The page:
In 2006, Plaintiff Pandora filed suit against Defendant Chamilia for patent infringement of its jewelry design. Chamilia subsequently had communications with several jewelry retailers misrepresenting court orders regarding the case and casting Pandora in a negative light.

Discovery ensues with failure of email disclosures. “Throughout the discovery period, Chamilia failed to produce any new documents or information related to the communications at issue in this litigation…” Opinion at p. 4. Chamilia claims it no longer possesses the emails due to either the fact they changed servers twice or due to a policy of forcing users to delete or archive emails every ninety days.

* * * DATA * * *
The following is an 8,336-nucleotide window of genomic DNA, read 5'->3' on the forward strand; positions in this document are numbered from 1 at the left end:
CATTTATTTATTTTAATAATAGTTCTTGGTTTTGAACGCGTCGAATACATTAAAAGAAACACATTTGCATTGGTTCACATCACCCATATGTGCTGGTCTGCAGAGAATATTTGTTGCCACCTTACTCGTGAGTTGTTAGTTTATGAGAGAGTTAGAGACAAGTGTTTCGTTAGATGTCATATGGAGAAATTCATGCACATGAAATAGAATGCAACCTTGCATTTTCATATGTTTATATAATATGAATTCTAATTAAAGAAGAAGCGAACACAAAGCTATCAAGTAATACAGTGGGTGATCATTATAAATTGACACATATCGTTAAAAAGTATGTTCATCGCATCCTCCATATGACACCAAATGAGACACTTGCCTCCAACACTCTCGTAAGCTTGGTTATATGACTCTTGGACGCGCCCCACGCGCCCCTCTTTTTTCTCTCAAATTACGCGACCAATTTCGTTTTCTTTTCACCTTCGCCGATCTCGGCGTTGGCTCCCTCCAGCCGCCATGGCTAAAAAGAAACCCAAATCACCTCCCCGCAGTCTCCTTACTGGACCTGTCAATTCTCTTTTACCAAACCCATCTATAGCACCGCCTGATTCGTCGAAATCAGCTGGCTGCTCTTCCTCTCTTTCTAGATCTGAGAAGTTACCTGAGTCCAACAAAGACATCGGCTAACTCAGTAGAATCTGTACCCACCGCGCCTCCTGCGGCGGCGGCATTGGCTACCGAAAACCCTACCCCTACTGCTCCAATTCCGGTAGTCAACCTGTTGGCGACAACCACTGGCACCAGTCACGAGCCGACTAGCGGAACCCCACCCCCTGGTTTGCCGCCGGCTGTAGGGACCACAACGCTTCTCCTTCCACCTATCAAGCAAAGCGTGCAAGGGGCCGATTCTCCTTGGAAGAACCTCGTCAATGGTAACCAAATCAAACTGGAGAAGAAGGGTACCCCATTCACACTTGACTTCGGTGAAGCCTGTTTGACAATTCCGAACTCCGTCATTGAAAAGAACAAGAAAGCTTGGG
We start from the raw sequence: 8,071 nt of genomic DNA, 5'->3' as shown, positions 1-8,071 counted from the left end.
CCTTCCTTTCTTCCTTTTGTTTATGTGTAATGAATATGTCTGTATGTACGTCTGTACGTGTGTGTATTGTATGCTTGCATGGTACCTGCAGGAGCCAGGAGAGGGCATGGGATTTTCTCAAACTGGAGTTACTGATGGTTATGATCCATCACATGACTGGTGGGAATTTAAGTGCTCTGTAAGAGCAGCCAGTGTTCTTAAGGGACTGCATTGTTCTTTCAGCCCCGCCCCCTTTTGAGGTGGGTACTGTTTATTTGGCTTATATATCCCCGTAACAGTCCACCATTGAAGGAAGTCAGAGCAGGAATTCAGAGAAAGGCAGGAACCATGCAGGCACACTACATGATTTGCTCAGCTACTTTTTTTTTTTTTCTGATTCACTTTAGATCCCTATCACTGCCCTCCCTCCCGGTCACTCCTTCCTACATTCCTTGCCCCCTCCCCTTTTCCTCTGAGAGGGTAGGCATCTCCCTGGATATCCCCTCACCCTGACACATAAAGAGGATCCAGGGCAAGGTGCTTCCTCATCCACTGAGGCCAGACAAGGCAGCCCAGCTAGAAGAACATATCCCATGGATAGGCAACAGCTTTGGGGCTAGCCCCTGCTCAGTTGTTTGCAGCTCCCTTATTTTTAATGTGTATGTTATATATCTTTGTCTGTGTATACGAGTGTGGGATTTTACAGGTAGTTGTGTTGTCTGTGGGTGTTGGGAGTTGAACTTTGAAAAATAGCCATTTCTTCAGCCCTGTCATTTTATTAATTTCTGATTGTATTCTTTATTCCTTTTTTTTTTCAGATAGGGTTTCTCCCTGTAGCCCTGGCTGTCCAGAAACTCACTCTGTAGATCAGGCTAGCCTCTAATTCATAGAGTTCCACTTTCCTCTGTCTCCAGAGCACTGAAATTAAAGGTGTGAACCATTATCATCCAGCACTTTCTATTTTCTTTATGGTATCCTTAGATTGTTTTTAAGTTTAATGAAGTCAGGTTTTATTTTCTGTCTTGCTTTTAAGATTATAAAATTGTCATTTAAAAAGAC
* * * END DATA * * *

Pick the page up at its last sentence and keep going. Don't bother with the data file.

Pandora sought sanctions for discovery abuses including the spoliation of evidence. Chamilia does not dispute that it failed to preserve the communications even though there was litigation pending at the time. The court found Chamilia failed to respond to discovery requests and failed to produce a deposition witness capable of providing information on noticed topics. The court found that Chamilia’s failure to adequately participate in discovery did warrant monetary sanctions under Rule 37.

Yet the court declined to impose an adverse inference instruction. Of the three prong test, the court found that Chamilia did have control over the evidence and an obligation to preserve it during the time it was destroyed and that the destruction was accomplished with gross negligence. But Pandora offered no proof that the lost materials would have produced favorable evidence of an injury such as a diverted customer or damage to its reputation in the marketplace. Thus failing on the last prong, the court declined to impose dispositive sanctions against Chamilia for spoliation of evidence.

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